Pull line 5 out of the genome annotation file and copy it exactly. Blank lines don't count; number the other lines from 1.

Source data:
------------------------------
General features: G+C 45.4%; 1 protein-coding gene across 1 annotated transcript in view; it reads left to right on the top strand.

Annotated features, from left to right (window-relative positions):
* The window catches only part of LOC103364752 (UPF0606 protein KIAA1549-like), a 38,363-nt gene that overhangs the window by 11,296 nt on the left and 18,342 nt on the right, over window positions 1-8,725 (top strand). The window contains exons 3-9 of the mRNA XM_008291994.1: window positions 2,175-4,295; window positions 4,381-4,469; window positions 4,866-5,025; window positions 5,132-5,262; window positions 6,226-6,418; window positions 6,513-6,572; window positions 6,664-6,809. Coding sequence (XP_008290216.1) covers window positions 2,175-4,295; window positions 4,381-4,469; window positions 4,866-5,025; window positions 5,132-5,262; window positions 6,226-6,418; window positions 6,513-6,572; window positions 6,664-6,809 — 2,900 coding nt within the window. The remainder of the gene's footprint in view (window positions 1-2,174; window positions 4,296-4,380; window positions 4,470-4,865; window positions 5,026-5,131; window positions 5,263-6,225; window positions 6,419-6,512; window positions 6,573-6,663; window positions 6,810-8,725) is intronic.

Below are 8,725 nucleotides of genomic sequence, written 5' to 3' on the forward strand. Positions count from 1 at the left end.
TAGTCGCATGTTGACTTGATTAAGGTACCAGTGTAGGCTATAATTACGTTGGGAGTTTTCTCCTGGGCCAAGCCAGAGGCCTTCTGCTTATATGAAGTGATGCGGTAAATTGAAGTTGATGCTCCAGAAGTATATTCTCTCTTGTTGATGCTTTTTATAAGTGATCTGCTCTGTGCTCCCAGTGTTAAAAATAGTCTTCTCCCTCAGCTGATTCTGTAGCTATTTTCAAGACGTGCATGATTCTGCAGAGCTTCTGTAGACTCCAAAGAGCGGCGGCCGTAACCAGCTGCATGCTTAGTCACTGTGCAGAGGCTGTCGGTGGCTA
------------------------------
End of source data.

TAGTCGCATGTTGACTTGATTAAGGTACCAGTGTAGGCTATAATTACGTTGGGAGTTTTCTCCTGGGCCAAGCCAGAGGCCTTCTGCTTATATGAAGTGATGCGGTAAATTGAAGTTGATGCTCCAGAAGTATATTCTCTCTTGTTGATGCTTTTTATAAGTGATCTGCTCTGTGCTCCCAGTGTTAAAAATAGTCTTCTCCCTCAGCTGATTCTGTAGCTATTTTCAAGACGTGCATGATTCTGCAGAGCTTCTGTAGACTCCAAAGAGCGGCGGCCGTAACCAGCTGCATGCTTAGTCACTGTGCAGAGGCTGTCGGTGGCTA